Branding Nazi Kids
If you have seen the Academy Award Best Picture nominee “Jo Jo Rabbit” or read the novel Caging Skies, you will either come away with a comic/satiric sensibility or a seriously heartbreaking understanding of how tyrants and tyrannies so easily control children’s minds and deeds—sometimes forever.
In Nazi Germany, joining the HJ (Hitler Jugend) and its various affiliated organizations for boys and girls was compulsory. That is how the Nazi state maintained control of its youth. One of the lesser-known aspects of HJ was the naval group. Teenage boys did not just play navy, they were taught to become sailors. While ship-shape Nazi children seem less threatening than future SS soldiers, SD police, the members of the Marine-Hitler-Jugend were no less indoctrinated into the mythology, tenets and prejudices of the Third Reich.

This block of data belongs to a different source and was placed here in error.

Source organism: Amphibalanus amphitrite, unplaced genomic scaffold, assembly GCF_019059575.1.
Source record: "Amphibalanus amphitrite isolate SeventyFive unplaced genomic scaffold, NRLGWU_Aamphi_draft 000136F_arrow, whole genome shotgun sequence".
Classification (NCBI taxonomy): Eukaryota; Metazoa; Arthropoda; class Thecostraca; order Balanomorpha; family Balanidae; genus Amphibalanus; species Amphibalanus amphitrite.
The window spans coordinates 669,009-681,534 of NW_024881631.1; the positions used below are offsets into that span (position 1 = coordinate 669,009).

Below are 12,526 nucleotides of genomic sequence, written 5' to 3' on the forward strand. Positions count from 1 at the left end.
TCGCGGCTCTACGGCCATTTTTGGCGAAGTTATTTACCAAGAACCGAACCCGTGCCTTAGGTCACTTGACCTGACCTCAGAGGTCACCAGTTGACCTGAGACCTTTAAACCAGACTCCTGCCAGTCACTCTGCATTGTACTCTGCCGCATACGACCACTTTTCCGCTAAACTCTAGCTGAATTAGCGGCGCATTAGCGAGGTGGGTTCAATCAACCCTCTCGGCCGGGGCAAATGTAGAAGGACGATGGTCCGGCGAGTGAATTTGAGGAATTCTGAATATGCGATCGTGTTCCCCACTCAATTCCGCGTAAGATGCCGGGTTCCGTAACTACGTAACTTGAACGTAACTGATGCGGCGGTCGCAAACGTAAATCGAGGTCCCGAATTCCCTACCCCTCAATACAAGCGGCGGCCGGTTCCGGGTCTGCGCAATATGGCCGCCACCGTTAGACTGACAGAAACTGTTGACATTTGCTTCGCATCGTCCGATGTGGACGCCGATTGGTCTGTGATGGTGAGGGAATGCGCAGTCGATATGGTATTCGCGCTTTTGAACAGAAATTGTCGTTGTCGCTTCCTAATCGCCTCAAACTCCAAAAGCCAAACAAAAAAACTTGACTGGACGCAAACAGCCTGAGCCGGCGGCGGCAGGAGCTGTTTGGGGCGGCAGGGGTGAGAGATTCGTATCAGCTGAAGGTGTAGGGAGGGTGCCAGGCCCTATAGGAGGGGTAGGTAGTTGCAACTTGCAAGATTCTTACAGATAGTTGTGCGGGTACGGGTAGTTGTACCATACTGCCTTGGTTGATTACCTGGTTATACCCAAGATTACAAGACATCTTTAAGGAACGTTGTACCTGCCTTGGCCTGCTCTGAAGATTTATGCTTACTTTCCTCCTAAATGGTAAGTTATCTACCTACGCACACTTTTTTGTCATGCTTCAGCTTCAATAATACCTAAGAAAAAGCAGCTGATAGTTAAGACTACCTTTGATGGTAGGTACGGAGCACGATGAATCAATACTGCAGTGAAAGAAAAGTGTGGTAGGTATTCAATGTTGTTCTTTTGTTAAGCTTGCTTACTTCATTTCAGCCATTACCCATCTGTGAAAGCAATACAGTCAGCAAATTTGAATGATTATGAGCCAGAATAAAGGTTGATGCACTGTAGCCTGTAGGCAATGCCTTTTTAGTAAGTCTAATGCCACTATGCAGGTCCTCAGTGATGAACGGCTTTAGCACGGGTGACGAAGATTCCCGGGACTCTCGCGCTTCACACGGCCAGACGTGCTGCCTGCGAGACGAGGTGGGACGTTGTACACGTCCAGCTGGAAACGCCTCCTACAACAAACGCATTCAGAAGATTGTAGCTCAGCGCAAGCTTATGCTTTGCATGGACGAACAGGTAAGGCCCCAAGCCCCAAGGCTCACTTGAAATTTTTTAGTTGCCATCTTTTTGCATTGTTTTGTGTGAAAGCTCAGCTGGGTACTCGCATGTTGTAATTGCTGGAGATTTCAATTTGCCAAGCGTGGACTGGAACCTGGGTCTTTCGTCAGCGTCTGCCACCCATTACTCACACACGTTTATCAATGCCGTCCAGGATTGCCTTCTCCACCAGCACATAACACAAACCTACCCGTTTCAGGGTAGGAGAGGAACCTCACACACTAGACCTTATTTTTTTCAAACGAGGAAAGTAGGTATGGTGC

The model of “get them when they’re young” and they’ll be yours forever is a truism that has continued throughout history—a dangerous concept at best conflated with a belief system that is wrapped up in a complex and seductive brand story.
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About Steven Heller
Steven Heller is the co-chair of the SVA MFA Designer /Designer as Author + Entrepreneur program, writes frequently for Wired and Design Observer. He is also the author of over 170 books on design and visual culture. He received the 1999 AIGA Medal and is the 2011 recipient of the Smithsonian National Design Award.View all posts by Steven Heller →